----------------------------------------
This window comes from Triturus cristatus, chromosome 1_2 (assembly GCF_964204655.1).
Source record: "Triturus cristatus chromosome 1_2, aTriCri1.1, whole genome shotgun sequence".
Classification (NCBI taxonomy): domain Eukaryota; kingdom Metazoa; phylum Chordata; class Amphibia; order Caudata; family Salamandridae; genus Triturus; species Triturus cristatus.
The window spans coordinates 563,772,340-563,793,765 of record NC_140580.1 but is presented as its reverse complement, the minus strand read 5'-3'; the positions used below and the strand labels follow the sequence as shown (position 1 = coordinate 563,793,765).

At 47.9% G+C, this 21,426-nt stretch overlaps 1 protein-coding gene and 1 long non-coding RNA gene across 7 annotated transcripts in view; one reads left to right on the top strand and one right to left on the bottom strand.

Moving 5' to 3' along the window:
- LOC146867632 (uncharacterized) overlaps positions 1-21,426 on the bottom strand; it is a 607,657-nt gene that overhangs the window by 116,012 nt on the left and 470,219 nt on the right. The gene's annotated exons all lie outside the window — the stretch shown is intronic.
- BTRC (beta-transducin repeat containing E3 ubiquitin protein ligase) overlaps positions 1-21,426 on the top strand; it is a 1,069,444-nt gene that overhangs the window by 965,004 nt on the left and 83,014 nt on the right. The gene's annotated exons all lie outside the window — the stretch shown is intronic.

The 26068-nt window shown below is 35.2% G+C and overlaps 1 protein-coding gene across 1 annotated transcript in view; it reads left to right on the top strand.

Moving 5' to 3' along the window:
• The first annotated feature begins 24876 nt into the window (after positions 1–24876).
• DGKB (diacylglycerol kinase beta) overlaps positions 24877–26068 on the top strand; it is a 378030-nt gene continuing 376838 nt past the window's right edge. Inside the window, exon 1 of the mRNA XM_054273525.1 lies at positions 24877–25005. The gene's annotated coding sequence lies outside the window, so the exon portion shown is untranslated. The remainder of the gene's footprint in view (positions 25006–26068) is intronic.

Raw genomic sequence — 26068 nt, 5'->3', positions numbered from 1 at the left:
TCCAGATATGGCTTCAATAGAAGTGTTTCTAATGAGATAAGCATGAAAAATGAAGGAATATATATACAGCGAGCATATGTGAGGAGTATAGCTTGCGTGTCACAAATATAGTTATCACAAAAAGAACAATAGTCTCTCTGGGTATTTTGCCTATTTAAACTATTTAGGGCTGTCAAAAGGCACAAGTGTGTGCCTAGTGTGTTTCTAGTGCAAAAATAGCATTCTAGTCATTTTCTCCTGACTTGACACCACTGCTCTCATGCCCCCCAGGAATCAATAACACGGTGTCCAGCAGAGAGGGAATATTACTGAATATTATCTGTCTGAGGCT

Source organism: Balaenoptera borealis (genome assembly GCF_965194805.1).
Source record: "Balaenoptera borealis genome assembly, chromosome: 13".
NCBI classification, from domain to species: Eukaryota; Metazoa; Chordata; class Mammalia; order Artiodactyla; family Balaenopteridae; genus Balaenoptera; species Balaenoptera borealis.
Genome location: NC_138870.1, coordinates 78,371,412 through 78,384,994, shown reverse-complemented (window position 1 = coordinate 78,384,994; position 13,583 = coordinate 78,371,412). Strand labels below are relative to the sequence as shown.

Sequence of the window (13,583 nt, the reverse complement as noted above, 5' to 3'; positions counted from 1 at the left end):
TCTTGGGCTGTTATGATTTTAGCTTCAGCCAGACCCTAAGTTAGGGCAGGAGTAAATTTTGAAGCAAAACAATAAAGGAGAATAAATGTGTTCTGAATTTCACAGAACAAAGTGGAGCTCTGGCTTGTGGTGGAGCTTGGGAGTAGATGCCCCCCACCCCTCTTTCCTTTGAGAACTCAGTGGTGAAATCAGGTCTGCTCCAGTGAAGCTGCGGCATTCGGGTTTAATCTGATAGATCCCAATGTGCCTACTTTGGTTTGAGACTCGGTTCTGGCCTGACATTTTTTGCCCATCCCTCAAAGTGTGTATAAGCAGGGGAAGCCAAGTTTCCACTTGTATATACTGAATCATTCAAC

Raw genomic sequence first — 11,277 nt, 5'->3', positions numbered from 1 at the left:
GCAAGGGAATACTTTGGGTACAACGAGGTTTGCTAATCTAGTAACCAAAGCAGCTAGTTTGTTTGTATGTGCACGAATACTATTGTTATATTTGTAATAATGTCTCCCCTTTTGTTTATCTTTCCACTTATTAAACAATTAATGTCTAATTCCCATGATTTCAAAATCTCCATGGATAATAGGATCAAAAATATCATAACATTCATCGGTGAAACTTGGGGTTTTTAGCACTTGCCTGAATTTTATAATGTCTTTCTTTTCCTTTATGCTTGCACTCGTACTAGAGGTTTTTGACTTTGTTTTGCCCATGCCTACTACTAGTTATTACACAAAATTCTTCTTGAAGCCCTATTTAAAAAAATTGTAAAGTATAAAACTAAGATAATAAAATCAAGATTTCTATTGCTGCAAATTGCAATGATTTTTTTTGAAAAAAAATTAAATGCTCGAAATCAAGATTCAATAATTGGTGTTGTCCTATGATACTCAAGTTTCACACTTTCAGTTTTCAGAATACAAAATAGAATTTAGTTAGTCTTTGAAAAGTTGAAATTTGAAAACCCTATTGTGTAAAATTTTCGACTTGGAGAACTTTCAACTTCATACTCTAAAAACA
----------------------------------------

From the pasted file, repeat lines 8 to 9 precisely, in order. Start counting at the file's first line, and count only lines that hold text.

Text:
- BTRC (beta-transducin repeat containing E3 ubiquitin protein ligase) overlaps positions 1-21,426 on the top strand; it is a 1,069,444-nt gene that overhangs the window by 965,004 nt on the left and 83,014 nt on the right. The gene's annotated exons all lie outside the window — the stretch shown is intronic.

The 26068-nt window shown below is 35.2% G+C and overlaps 1 protein-coding gene across 1 annotated transcript in view; it reads left to right on the top strand.